As Lake Champlain, the sixth largest freshwater lake in North America, continues to suffer from excessive phosphorous pollution and expansive algae growth, the State of Vermont faces a costly mandate from the Environmental Protection Agency to curtail the pollution. The cleanup will require a budgetary expenditure of $156 million per year for ten years, and although the Lake is a popular natural attraction for Vermonters and tourists to visit, it is difficult to conceptualize Lake Champlain’s actual worth to the state and the areas that surround it in the Lake Champlain Basin. When there is such a large bill to pay, Vermonters are asking what the benefits are to improving the water quality of Lake Champlain, and if it will improve their lives in the Green Mountain State.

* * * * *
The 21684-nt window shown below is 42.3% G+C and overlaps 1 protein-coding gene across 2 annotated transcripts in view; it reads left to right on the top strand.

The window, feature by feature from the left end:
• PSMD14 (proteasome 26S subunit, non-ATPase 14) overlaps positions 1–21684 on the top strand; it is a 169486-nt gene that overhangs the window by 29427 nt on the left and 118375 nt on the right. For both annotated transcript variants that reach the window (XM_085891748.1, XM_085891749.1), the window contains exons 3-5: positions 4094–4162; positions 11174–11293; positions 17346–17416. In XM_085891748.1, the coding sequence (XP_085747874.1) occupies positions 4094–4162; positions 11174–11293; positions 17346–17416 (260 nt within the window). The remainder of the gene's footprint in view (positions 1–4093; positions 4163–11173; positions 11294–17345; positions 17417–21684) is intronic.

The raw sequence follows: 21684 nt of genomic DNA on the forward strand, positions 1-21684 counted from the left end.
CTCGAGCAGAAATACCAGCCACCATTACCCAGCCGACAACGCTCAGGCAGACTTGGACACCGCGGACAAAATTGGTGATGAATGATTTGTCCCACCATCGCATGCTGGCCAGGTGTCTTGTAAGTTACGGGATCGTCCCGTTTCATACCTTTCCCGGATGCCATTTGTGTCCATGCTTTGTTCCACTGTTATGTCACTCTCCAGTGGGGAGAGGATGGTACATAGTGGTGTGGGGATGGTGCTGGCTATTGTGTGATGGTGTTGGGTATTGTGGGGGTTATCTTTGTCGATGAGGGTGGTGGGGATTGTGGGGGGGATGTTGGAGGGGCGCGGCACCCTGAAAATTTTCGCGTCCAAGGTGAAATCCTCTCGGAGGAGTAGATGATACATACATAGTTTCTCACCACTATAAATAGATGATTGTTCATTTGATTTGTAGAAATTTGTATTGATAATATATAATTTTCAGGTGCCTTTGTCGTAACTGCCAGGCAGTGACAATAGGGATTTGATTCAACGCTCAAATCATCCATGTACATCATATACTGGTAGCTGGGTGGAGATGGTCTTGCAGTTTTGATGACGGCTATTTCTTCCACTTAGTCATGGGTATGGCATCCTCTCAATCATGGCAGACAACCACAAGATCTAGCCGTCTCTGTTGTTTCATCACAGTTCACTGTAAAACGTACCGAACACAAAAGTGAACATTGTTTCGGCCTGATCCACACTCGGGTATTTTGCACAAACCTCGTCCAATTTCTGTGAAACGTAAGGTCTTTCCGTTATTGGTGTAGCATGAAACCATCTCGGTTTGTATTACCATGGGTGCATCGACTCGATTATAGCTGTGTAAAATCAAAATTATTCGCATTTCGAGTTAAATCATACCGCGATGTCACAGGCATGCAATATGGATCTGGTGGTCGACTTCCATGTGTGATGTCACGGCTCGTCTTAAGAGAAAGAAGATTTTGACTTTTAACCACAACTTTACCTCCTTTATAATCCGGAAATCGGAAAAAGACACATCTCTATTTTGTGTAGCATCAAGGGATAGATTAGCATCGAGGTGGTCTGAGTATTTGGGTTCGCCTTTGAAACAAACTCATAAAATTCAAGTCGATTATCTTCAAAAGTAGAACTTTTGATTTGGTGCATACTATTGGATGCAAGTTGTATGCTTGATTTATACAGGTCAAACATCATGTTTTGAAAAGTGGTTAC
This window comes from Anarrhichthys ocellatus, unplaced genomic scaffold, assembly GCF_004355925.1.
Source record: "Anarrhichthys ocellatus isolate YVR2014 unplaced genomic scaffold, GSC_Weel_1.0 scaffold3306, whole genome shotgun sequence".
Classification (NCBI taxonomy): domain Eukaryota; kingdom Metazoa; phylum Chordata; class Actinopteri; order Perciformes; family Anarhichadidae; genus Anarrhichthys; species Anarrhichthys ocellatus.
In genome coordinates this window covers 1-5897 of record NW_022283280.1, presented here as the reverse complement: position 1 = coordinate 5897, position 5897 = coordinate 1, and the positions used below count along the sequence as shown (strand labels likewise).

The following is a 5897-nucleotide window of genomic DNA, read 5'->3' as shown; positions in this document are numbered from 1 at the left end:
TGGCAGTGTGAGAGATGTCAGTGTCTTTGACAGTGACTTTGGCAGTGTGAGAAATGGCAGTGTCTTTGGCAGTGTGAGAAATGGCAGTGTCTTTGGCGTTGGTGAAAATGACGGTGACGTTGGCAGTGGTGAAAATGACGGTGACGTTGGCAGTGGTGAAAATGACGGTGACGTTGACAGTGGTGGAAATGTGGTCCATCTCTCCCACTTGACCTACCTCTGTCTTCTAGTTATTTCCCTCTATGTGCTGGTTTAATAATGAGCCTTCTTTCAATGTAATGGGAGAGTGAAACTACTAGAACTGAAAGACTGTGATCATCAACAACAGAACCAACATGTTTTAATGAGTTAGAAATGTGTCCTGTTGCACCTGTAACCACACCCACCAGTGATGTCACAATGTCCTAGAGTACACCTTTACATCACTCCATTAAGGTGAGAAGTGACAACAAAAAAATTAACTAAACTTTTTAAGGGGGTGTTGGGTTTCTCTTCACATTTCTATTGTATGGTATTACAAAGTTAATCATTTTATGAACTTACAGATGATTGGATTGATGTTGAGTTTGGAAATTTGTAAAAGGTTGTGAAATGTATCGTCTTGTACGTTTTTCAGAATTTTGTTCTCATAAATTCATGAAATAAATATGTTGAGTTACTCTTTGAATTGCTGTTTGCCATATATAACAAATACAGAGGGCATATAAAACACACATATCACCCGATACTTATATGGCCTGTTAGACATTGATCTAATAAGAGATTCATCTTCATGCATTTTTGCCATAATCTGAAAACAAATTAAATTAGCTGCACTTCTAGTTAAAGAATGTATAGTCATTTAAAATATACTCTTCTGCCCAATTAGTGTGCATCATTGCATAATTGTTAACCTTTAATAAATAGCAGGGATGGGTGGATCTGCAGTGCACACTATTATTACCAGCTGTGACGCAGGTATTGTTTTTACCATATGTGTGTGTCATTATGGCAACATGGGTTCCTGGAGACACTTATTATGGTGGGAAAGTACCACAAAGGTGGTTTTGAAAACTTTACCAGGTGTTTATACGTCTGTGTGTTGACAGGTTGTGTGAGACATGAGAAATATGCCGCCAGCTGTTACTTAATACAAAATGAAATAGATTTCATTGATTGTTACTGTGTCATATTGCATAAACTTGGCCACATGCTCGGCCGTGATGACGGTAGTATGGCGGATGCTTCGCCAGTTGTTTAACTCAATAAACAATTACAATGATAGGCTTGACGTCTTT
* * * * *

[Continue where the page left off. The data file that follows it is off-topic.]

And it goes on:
This report determines, primarily through quantitative analysis, an estimation of the value of Lake Champlain. By identifying sectors of the economy and environment that are affected by the Lake, such as property values and the fishing industry, and then assigning those sectors concrete dollar values, this report attaches an approximation dollar value to represent Lake Champlain’s worth to the State of Vermont. In addition, this report assigns an approximate dollar value to the potential economic losses that could result if the phosphorous pollution is not addressed. These values are put in the appropriate context throughout the report, and are connected with the Lake’s water quality, the City of Burlington, and the State of Vermont as a whole. Several interviews with Vermont residents and business managers help illustrate these connections, as well as the role that the Lake plays in Vermont society. With all of the economic values considered and placed in the appropriate societal context, this report finds that Lake Champlain is currently worth a minimum of roughly $580 million annually, which could increase to at least $763 million with a clean-up. The potential losses due to pollution in Lake Champlain, assuming a one-meter water clarity decrease, could total at least $177 million. This includes an annual loss of $18 million, as well as a $159 million decrease in seasonal property value.